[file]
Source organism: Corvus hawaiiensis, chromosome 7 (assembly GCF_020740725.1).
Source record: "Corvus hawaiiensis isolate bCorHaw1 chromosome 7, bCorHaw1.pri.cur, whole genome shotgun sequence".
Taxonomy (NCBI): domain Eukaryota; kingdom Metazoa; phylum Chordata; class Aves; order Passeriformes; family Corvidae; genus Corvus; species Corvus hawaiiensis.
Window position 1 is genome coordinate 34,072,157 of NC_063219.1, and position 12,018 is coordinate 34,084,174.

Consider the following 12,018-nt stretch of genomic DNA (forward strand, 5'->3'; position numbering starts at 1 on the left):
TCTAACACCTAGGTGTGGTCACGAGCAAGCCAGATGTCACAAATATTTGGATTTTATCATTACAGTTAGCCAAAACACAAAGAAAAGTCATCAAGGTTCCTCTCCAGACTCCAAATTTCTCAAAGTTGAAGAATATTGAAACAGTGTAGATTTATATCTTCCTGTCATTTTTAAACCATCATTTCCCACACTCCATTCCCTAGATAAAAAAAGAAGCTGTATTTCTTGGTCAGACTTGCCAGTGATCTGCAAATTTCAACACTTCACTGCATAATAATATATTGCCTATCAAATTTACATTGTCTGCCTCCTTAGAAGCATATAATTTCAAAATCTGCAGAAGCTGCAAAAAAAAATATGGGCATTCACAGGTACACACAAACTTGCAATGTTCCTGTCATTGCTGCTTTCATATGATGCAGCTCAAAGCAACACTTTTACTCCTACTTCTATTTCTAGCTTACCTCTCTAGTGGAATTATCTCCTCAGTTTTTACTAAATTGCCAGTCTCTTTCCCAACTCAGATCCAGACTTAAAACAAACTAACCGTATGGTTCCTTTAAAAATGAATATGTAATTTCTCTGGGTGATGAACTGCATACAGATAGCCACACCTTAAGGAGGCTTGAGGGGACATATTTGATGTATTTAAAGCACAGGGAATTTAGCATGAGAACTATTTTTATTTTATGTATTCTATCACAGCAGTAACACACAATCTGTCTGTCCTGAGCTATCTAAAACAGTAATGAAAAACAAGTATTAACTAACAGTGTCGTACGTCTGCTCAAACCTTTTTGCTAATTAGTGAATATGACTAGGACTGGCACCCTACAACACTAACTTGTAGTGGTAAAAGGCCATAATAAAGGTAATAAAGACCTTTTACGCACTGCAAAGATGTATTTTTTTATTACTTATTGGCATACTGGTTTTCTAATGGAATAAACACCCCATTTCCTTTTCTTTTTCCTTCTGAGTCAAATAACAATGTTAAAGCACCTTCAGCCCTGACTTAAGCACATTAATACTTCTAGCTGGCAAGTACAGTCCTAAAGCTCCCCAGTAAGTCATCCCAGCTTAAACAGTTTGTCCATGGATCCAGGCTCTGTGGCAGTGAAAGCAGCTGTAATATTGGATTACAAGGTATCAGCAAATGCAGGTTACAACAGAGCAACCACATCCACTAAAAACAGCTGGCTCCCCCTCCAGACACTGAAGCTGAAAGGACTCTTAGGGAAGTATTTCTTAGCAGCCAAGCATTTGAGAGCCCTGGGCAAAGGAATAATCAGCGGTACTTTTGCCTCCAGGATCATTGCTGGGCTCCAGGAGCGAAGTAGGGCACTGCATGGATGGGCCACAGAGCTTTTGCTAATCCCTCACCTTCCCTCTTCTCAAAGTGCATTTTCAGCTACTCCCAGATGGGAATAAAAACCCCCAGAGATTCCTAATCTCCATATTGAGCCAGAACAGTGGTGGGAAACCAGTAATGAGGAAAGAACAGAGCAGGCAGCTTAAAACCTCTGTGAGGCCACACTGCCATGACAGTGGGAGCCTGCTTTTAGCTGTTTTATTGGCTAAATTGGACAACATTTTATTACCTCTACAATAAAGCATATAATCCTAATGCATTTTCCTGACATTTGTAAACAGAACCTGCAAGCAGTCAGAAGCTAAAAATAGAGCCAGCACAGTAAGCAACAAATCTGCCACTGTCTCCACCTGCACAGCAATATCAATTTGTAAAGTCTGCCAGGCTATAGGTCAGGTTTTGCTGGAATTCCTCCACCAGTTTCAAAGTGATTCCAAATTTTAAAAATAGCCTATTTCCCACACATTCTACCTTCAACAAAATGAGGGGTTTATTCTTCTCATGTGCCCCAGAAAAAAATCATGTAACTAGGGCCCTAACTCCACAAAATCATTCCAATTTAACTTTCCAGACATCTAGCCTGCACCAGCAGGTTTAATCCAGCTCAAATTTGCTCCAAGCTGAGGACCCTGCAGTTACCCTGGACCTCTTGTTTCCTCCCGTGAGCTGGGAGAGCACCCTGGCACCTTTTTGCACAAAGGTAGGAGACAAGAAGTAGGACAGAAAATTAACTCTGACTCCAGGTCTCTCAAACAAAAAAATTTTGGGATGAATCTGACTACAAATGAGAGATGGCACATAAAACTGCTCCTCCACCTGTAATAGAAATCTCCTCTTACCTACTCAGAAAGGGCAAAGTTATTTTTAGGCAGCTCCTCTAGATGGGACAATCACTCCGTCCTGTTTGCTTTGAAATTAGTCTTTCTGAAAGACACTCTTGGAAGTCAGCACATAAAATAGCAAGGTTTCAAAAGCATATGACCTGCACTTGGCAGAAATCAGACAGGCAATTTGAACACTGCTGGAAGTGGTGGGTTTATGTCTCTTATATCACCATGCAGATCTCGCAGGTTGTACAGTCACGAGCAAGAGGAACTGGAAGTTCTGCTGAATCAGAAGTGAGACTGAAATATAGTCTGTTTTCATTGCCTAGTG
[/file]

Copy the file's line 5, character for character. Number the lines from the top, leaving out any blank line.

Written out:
Consider the following 12,018-nt stretch of genomic DNA (forward strand, 5'->3'; position numbering starts at 1 on the left):